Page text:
It seems arthouse nerds found their new Harvey Weinstein in the young hotshot Megan Ellison. The newbie financier made huge waves this year throwing her weight (and cash) behind a number of high profile projects including John Hillcoat‘s “The Wettest County,” Kathryn Bigelow‘s “Kill Bin Laden,” Paul Thomas Anderson‘s “Inherent Vice” and his project formerly known as “The Master” in addition to landing Wong Kar-Wai’s forthcoming “The Grand Master.” Not too bad. And while we wish she could sit around financing our dream indie projects all day long, the truth of the matter is, those films take a long time to earn back their investment and generally don’t do big box office. So while it’s still somewhat surprising, it’s not too much of a shocker that Ellison is now looking to back a major franchise.
Deadline reports a major battle has erupted between Ellison and Lionsgate who are both dealing for the rights to the film. The distributor ponied up $29.5 million — with a guaranteed payment of half up front — but Ellison has apparently put in a higher bid, however, she doesn’t have a distributor behind her (though finding a partner wouldn’t be that difficult). The film has Justin Lin attached to direct, and while it’s looking more likely that Arnie will show his emotions in “Cry Macho,” first let’s be honest, everyone wants this guy to come back, snarl some one liners and blow some fucking shit up.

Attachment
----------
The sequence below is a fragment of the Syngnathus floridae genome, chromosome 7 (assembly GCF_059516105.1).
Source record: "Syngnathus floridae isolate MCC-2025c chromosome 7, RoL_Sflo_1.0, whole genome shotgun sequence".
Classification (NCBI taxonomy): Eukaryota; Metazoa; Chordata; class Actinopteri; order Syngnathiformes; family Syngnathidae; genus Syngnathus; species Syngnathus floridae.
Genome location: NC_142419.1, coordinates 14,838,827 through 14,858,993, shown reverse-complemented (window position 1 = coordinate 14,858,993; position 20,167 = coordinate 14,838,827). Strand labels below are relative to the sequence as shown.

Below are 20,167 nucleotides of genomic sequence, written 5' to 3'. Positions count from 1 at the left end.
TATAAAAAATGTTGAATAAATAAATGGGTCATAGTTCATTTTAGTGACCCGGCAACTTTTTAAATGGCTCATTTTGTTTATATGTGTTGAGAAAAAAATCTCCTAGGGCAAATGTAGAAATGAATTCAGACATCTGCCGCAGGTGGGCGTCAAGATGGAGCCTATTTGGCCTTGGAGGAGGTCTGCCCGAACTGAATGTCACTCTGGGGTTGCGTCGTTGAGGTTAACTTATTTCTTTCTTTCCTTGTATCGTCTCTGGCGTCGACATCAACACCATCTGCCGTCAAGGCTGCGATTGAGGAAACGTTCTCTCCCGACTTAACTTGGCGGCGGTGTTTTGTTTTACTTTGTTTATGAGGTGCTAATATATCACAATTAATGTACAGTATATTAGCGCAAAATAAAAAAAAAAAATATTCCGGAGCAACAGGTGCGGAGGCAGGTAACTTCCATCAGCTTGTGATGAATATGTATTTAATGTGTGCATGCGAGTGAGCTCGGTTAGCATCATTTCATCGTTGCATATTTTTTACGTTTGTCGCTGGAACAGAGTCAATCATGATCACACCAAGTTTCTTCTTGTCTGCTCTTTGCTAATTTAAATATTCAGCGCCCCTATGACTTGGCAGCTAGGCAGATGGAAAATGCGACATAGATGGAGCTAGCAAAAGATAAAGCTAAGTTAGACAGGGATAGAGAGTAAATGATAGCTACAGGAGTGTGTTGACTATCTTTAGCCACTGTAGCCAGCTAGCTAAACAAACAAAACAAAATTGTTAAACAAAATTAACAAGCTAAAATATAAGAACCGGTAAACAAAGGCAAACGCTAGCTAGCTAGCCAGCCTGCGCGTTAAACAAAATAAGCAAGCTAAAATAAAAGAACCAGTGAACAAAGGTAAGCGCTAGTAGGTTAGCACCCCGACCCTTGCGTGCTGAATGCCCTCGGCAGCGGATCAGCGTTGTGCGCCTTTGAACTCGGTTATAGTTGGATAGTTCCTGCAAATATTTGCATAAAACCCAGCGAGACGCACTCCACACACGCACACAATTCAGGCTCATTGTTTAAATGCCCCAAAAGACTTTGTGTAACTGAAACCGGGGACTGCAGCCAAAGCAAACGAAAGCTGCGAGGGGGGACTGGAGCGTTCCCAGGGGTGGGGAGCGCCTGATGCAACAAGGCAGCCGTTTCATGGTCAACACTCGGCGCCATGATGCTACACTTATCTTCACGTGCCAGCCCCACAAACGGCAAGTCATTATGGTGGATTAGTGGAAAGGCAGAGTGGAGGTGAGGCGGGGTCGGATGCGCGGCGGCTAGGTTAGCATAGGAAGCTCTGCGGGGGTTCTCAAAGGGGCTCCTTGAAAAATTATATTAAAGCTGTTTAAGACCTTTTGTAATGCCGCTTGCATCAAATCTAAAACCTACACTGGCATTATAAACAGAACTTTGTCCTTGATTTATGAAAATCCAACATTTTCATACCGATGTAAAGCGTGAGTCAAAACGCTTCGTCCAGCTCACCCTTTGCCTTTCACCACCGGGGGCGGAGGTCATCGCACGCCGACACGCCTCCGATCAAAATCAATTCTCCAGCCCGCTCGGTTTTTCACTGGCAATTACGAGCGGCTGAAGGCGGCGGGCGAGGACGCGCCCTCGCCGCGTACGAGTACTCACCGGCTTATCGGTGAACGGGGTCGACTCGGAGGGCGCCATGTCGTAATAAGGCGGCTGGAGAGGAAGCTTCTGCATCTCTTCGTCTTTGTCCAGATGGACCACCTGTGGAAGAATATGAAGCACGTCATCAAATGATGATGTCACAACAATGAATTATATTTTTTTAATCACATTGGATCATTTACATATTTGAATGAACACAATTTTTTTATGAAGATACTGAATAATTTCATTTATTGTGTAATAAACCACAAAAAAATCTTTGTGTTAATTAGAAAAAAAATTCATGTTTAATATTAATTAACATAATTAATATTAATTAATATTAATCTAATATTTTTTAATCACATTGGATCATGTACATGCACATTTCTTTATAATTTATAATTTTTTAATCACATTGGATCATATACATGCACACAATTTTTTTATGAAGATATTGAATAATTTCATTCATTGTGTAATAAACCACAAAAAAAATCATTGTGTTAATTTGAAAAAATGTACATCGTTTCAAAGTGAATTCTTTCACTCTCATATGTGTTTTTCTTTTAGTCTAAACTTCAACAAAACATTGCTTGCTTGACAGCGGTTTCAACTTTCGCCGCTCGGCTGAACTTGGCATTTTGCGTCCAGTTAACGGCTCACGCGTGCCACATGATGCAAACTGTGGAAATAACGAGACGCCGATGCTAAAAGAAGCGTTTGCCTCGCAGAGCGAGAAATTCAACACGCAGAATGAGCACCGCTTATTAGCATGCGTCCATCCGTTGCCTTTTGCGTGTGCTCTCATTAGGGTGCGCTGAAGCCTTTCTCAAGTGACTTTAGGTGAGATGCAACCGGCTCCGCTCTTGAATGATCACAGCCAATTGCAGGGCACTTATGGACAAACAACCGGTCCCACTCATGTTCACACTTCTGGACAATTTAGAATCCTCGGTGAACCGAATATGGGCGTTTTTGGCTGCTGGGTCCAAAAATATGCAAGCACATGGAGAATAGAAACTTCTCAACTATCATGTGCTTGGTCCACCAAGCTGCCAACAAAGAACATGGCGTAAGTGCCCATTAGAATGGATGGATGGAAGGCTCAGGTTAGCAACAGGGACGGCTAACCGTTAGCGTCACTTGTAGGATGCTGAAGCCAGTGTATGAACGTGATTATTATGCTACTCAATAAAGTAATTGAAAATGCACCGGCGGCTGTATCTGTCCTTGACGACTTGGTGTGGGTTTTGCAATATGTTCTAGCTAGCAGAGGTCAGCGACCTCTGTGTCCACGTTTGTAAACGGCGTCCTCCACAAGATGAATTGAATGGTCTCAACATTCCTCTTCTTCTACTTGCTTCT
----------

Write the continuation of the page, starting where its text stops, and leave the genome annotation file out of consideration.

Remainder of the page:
So why is the pricetag on this movie so high? As you might recall, back in early 2010 hedge fund company Pacificor picked up the rights to the franchise for $29.5 million dollars (the exact amount Lionsgate is offering). However, in a complicated deal, former rights holders Halcyon are entitled to payments for any deal made above that figure. This is why everyone hates Hollywood accounting. But as potentially costly as this is — $30 million or more just to get the rights plus, let’s assume, $150 million to make the movie — of any of the potential next Arnie movies, this is only guaranteed to pretty much make mad bank.
A deal on all this is expected to close shortly at Cannes, so who will win: the little producer that could or the big distributing giant? Log in to Skynet to find out more….